Photo: Richard Lovrich

I’ve struggled with how, when and whether I should write about this but acknowledgement and deep study of my own destructive thought patterns, and the application of strategies to work through them, is a passion. Moreover, it has contributed to growth in dancers I’ve taught in recent years.

We all have deeply rooted beliefs about ourselves. These beliefs stem from comparison to peers, comments received by parents, teachers, siblings and friends or even our work environment. In some cases the feedback happens once, perhaps from a trusted individual or mentor. In other cases the feedback is more consistent, like that of a toxic relationship. 

In dance class, beliefs formed from this feedback manifest in ways often disguised as: lack of confidence or effort, inability to look in the mirror or do across-the-floor work, difficulty expressing certain characters needed for a piece, defensiveness at feedback or even being observed, anxiety, tears, inappropriately timed humor, etc. Some of these are so subtle that they’re often overlooked or simply taken at face value, leaving us with a missed opportunity.

In my adult and teen classes, we talk openly about the voices in our head: negative feedback loops that often play out when we quiet ourselves long enough to listen. As a dance teacher, one thing I look for is whether my dancers can sustain eye contact with themselves in the mirror while executing choreography. If not able to do so after making a verbal request to the whole class (singling no one out), I know I potentially have a deeper issue on my hands. These dancers are often the same dancers who will demonstrate defensiveness if given feedback, near crushing anxiety while being observed, immense discomfort or lack of confidence during across-the-floor work and other defensive mechanisms. It’s likely that no amount of just asking them to make eye contact with themselves will solve this, so I have an exercise that we do to start chipping away at the root cause of these symptoms.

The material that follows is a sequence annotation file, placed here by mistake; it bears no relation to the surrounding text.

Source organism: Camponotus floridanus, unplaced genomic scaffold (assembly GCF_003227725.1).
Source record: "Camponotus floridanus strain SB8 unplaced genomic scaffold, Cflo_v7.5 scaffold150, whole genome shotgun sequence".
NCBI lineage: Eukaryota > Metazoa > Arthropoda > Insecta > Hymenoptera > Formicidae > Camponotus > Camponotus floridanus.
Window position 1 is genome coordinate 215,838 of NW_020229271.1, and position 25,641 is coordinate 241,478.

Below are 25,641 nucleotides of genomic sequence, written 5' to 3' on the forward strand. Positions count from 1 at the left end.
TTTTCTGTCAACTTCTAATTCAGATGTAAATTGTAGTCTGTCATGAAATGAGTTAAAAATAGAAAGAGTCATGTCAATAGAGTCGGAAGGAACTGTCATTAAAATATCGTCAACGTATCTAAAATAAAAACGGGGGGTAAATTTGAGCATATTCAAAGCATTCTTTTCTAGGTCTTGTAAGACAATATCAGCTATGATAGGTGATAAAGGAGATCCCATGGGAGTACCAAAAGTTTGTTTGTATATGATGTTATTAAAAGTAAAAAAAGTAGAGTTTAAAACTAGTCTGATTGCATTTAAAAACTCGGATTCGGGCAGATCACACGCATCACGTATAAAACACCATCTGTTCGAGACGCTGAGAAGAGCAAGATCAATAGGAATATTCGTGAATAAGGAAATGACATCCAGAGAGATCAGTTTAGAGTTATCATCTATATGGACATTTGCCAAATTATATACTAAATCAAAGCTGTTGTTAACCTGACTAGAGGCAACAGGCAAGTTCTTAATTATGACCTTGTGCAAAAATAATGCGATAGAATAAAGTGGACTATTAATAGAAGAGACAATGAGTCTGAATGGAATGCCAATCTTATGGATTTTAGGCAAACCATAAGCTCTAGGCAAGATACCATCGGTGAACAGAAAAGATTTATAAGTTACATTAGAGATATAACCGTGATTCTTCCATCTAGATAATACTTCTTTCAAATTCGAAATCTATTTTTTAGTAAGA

It’s important to note that, before you go into any emotional digging, you have allotted the proper time in class to do so and that you don’t try to take on a role you are not qualified to execute. It’s also critical that you not push anyone beyond what they are willing to explore, because if you are unable to pull them back to a safe emotional place or provide the proper tools to boost them up you may be setting your students up for increased trauma. 

If you feel strongly that you need to make a breakthrough with your class, that there are insecurities and self-doubt holding them back, you may want to encourage them to listen to their inner voices. 

One way I do this in my classes, only when it’s clear that they can benefit from it and that we have created a safe space, is to have them walk up and face mirror. I ask them to, in silence, make eye contact with themselves without breaking their gaze. That’s their only directive. Then I stand quietly and supportively nearby, perhaps gently pacing the room as I watch them in this practice. After a couple of minutes, which can feel like an eternity when making eye contact with yourself, I let them know they can stop. Then, I ask them to answer the following questions silently (I never demand that anyone share after this, unless they want to): 

During that exercise, did any voices pop into your head? 

What were they saying?

Were they supportive? Mean? Negative?

If they were negative, let’s try to create a replacement thought. For example, if the voice in your head says you aren’t good enough, let’s try to recognize when that’s happening and rephrase it. You might say something new, like:

 “I am good enough. I deserve to be here. 

I am growing and brave.” 

We step away from the mirror after this and bring ourselves back into the room. It’s important at this time to let people share if they want to, so the class can come to their side if needed, learn from each other, and grow together. It’s also useful to let them journal for a few minutes afterward (we provide free journals to all students, which has been a wonderful practice). 

It may seem like a small thing but knowing the signs of negative inner-talk, and having a plan to help dancers of all ages identify and work through it, can have powerful and lasting impacts on how successful they are in class. We risk enabling coping mechanisms if we aren’t sensitive to helping our students identify and overcome debilitating shadow-beliefs about who they are and what they deserve, especially in an art form that relies on vulnerability and offers little hiding room. 

Nadine Medina is an engineer, owner of Nadine Medina Designs, owner of Troy Dance Factory and artistic director of Synergia Dance Project.